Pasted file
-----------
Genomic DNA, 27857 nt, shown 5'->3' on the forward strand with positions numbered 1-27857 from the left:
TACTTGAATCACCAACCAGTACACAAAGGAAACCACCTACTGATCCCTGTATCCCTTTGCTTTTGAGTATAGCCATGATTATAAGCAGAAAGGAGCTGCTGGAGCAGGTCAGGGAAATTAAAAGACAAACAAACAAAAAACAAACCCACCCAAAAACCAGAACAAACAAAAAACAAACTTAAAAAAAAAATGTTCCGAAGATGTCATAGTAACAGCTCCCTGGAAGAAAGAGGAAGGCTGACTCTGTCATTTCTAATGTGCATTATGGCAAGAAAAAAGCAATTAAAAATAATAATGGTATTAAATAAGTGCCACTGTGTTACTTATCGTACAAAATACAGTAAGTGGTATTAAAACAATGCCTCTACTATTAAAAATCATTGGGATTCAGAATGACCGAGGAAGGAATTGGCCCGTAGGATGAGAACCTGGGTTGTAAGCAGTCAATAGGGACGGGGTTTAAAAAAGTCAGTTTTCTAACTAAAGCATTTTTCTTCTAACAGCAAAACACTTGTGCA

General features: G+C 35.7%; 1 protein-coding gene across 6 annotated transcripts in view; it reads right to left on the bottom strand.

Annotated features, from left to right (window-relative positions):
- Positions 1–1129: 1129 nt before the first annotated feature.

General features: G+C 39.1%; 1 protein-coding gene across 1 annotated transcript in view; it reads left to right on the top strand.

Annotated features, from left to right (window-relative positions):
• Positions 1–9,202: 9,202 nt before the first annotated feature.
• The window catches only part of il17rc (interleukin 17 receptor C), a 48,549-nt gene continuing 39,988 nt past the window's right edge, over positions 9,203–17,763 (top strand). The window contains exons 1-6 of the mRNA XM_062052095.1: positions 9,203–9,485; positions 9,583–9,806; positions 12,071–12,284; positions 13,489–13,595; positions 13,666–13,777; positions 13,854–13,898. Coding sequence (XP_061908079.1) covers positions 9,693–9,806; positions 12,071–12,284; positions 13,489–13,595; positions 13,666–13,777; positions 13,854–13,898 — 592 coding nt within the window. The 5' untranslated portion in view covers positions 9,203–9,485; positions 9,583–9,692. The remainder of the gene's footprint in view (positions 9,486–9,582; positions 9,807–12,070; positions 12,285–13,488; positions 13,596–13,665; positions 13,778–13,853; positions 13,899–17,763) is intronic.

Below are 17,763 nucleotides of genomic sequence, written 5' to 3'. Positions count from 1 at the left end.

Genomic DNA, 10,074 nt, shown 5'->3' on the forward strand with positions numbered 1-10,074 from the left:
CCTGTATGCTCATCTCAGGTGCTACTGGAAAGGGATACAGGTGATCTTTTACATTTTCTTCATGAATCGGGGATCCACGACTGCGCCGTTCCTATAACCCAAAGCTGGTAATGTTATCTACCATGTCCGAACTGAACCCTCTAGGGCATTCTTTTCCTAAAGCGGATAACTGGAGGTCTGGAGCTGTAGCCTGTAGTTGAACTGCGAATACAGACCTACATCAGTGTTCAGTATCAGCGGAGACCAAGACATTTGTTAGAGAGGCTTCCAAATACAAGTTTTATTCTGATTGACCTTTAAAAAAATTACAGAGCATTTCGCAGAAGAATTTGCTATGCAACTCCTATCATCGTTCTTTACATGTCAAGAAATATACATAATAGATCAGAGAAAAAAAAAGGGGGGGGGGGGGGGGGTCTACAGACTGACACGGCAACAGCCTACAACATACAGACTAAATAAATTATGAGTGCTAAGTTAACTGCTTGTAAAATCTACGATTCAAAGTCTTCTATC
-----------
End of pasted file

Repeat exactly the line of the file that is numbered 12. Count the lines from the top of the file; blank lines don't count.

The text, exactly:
CCTGTATGCTCATCTCAGGTGCTACTGGAAAGGGATACAGGTGATCTTTTACATTTTCTTCATGAATCGGGGATCCACGACTGCGCCGTTCCTATAACCCAAAGCTGGTAATGTTATCTACCATGTCCGAACTGAACCCTCTAGGGCATTCTTTTCCTAAAGCGGATAACTGGAGGTCTGGAGCTGTAGCCTGTAGTTGAACTGCGAATACAGACCTACATCAGTGTTCAGTATCAGCGGAGACCAAGACATTTGTTAGAGAGGCTTCCAAATACAAGTTTTATTCTGATTGACCTTTAAAAAAATTACAGAGCATTTCGCAGAAGAATTTGCTATGCAACTCCTATCATCGTTCTTTACATGTCAAGAAATATACATAATAGATCAGAGAAAAAAAAAGGGGGGGGGGGGGGGGGTCTACAGACTGACACGGCAACAGCCTACAACATACAGACTAAATAAATTATGAGTGCTAAGTTAACTGCTTGTAAAATCTACGATTCAAAGTCTTCTATC